Thursday, October 18, 2007

Lining up for Exploration: NOC's and IOC's

Some interesting news came across the Dow Jones Newswire and can be found on Rigzone about some offshore blocks off of Columbia.

The Libyan's are also have bidders line up for some blocks as well. The MMS just recently completed some bids for blocks over the past few months for the Gulf of Mexico (GOM).

As more and more National Oil Companies (NOC's) move further away from their homelands, they are treading into the waters of the Independent Oil Companies (IOC's) and gradually reshaping the way oil is being found.

New partnerships are being formed and as we are seeing what is being done in Venezuela and Russia (the nationalization of resource companies), these NOC's are now being seen as new powerhouses.

In the past, Norsk Hydro (or Hydro) of Norway, was one of the few NOC's that explored abroad, outside their own boundaries. Even in the Gulf States, Dubai, for example, has recently purchased some heavy oil land and companies in Canada.

So how does that affect us? National Oil Companies do not strictly operate on market principles alone. Because of their close relationship to their respective government, they may have other objectives, such as wealth distribution (Venezuela - PDVSA), job creation, economic development, and energy security. Whereas the IOC's are concerned with market values and returning a good share price for their investors.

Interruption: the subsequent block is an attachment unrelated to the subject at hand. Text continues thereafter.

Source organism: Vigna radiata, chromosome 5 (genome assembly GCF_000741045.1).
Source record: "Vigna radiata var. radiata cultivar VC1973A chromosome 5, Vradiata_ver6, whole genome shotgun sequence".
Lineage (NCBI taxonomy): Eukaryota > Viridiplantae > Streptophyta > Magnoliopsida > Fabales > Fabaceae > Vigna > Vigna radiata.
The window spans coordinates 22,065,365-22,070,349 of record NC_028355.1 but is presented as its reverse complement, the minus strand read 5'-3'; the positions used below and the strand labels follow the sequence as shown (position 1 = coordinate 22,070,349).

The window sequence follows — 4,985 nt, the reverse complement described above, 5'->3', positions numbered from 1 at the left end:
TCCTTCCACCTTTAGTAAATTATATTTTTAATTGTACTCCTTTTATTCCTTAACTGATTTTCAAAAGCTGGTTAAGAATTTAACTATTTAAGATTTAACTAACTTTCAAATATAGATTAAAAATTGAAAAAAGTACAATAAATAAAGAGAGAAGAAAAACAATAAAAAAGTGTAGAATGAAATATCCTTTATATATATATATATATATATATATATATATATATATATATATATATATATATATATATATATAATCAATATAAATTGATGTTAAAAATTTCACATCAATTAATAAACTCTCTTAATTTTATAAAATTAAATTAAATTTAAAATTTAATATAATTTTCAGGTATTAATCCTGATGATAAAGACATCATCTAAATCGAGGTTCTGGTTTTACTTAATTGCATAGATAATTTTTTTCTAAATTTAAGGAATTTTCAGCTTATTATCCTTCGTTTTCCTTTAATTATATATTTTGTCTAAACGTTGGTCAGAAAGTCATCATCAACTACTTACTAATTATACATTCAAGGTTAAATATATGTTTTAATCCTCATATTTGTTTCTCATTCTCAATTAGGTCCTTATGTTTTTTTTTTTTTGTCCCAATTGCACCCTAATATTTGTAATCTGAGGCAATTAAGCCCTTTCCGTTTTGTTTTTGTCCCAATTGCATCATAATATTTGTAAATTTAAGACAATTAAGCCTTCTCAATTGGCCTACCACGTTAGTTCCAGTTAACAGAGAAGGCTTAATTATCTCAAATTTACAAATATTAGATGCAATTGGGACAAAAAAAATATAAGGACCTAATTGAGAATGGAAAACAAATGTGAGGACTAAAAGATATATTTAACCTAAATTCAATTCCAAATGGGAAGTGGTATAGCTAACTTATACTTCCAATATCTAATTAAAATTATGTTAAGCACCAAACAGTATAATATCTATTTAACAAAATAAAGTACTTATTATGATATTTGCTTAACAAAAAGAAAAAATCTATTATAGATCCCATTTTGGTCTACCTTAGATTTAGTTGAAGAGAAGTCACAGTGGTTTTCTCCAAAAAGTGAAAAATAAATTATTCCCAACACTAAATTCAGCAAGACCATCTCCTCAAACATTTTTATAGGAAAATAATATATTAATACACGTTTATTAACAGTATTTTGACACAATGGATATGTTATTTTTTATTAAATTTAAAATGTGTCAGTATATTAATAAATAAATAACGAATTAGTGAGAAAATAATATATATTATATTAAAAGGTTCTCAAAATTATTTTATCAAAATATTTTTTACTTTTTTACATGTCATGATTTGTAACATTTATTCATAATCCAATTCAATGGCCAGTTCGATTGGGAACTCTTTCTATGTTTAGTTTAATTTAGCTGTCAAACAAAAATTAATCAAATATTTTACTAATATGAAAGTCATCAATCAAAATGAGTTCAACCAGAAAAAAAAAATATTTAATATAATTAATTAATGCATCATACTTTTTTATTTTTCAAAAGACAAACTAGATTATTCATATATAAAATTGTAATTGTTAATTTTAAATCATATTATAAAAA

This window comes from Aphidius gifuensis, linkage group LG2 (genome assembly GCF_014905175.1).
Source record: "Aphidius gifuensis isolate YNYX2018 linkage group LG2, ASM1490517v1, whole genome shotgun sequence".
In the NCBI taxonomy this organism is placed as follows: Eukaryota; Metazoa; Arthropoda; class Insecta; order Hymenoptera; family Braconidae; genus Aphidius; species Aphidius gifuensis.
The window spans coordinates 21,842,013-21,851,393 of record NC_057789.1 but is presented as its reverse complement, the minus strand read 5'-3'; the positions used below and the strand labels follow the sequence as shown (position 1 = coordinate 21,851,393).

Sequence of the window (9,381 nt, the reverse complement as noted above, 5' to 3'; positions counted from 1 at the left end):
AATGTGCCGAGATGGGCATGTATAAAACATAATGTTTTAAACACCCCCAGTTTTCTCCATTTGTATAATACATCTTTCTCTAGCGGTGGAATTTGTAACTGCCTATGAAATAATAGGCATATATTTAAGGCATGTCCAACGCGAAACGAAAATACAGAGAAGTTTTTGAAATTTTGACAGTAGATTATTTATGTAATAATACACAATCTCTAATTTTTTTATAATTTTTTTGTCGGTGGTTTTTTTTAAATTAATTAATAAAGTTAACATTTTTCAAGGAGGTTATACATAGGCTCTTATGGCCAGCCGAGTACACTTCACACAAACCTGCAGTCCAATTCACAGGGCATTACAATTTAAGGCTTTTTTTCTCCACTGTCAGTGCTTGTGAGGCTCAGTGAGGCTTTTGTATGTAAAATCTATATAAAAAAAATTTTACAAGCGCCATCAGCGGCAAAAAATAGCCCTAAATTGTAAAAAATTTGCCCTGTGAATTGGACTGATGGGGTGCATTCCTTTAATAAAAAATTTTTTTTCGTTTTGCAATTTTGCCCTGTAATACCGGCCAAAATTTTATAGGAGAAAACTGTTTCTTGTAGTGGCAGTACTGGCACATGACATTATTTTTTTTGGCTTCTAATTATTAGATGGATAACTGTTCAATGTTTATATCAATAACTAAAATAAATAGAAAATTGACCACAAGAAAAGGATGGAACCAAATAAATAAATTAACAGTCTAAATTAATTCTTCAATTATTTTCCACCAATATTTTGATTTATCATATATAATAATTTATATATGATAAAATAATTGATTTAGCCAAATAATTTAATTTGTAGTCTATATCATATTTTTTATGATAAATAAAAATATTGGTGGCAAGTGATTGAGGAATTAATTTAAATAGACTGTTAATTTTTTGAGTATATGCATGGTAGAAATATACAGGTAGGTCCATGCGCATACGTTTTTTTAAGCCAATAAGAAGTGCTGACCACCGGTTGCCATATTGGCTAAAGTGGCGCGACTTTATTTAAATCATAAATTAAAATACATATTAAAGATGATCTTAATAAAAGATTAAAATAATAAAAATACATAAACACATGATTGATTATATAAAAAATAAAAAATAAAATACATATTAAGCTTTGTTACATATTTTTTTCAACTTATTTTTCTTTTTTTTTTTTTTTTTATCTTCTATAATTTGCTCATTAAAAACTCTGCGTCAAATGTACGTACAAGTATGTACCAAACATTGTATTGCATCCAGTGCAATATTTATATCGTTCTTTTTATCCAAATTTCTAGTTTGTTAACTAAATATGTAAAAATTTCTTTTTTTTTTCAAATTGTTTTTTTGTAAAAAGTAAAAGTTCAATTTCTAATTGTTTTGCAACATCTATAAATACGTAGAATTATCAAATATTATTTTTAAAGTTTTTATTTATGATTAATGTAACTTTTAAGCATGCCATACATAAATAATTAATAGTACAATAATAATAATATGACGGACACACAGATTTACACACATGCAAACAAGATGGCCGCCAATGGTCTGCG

Two different motivations.

In 2006, five of the top ten companies could be considered state-owned and operated. That seems to be a decent ratio of private to state - 50%.

An interesting paper was published by the Federation of American Scientists concerning this very topic.

Looking at it another way, based on reserves in 2006, the top ten producing companies would all be state-owned and includes the following:

  1. Saudi Aramco
  2. NIOC
  3. INOC
  4. KPC
  5. PDVSA
  6. Adnoc
  7. Libya NOC
  8. NNPC
  9. Lukoil
  10. QP

As with every company involved in E&P, their ability to be profitable for either their shareholders or the state-motivations, depends greatly on technology and where they are exploring.

In the article on Rigzone concerning the exploration bids for Offshore Columbia Blocks, one notices that several of the companies involved are state-owned and now working with the major independent's, such as BP.

By working with the independent for-profit companies and through production sharing-agreements (PSA's), it allows the state-owned oil companies to access new technology.

It will be interesting to see how the next few years plays out and the courtship between NOC's and IOC's continues.

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